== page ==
Andrew Cornish

Photo by Nina Goodheart
Photo by Nina Goodheart

Scrolling through senior Andrew Cornish’s YouTube channel, it is evident that his life is ruled by rhythm. Besides the four videos he has uploaded, all of which feature personal renditions of bluegrass remixes as well as original work, his channel is flooded with “tips and tricks” for playing banjo as well as the backtracks and solos for dozens of classic jazz melodies.

Cornish, who will attend Berklee College of Music next year, said that music has been a part of his life for as long as he can remember, and he has no intentions of quitting anytime soon.

“I had always loved music as a little kid,” Cornish said. “My parents always played music in the house. My dad was really into rock and had all these CDs. My life is pretty much going to be based around it. I’m going to a music school and hopefully I’ll be able to get a career in that.”

In school, he has taken many opportunities to fit his passion for music into his schedule with both practical classes such as Jazz and Digital Music as well as the more rigorous AP Music Theory. According to Cornish, these classes helped him improve technically as a musician and gave him great new experiences working with fellow students.

“In those classes, just meeting other musicians at the school has been great, and having a chance to play music with others,” Cornish said.

His dedication to music is clear to music teacher Carolyn Castellano, who teaches Jazz and Digital Music, as is his ability to try a wide variety of styles.

“He works hard because he loves music. He has a great ear, and I love that he is open-minded enough to play anything,” Castellano said.

To his friend and fellow band member, senior Matthew Guzman, the level of focus that Cornish demonstrates is impressive, be it inside or outside the classroom.

“He’s really trying hard so that he can write music someday and be better at it,” Guzman said. “I see that intensity when he’s playing music in a band or just in general. It’s powerful.”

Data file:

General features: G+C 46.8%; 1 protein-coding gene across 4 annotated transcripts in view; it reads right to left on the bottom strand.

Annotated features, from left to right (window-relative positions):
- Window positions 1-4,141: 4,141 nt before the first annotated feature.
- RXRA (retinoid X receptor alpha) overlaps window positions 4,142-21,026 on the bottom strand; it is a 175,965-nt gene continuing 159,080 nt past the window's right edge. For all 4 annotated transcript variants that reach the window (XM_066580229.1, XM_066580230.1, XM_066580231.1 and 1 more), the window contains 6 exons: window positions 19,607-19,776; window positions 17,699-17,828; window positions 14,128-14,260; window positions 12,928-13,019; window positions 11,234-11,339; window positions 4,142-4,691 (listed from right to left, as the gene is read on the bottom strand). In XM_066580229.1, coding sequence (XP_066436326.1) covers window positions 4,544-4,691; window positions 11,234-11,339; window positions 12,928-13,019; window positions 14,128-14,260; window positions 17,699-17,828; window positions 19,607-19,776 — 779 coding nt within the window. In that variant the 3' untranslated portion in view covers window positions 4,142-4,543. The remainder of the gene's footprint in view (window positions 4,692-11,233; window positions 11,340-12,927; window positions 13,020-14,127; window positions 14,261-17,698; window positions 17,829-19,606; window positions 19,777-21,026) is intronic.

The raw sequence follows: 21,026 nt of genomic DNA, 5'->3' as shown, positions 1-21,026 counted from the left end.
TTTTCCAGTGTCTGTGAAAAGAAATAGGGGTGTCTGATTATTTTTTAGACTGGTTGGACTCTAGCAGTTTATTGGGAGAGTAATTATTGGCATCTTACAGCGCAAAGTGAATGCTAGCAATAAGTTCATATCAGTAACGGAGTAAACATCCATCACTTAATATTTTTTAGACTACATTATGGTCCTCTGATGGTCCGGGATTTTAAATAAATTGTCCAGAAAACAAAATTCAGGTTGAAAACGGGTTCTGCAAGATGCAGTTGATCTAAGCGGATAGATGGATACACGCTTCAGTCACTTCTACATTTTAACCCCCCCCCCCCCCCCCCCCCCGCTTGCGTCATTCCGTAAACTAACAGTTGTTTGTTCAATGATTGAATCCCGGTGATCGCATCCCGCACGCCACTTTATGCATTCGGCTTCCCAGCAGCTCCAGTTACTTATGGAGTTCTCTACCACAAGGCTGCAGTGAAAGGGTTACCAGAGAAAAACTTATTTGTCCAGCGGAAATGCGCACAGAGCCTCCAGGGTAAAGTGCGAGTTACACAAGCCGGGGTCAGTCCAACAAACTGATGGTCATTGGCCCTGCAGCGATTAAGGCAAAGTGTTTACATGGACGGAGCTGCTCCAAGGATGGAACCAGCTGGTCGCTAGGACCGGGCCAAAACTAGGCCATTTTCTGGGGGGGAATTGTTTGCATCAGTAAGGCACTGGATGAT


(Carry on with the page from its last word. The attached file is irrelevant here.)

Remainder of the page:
For Cornish, music has not only influenced his school life and career goals, but it also plays a role in how he spends his free time and builds his social circle.

“When you meet someone and you hear they play an instrument, and you play an instrument, the first instinct isn’t ‘we should hang out sometime,’ it’s ‘we should jam sometime.’ And when you play music with someone, I think you have a really good connection with them. You can’t get that with anything else,” Cornish said.

According to Guzman, some of Cornish’s most memorable riffs come out when he is free to experiment with music and make it up as he goes along.

“We were at a friend’s house practicing, and he was doing a solo and just making stuff up on the spot. It was total improv and it sounded awesome. I’d buy that song any day. It was great,” Guzman said.

Playing instruments shapes Cornish’s personality by letting him become  more outgoing as a performer than as his more reserved persona in day-to-day life.

“Usually in person I’m not too forward and outgoing. And when I play music it’s not like that at all. I definitely play out and on top of people when I do solos and stuff like that. I never do things like that when I’m just talking to someone,” Cornish said.

In the end, everything from the three hours he practices every night to his culminating moments of outspokenness onstage boils down to an almost indescribable enthusiasm for music.

“Something about playing…it’s similar to speaking but it’s different,” Cornish said. “And I think I’m better at speaking through the guitar than I am with my mouth.”

Isabel Meyers can be contacted at [email protected]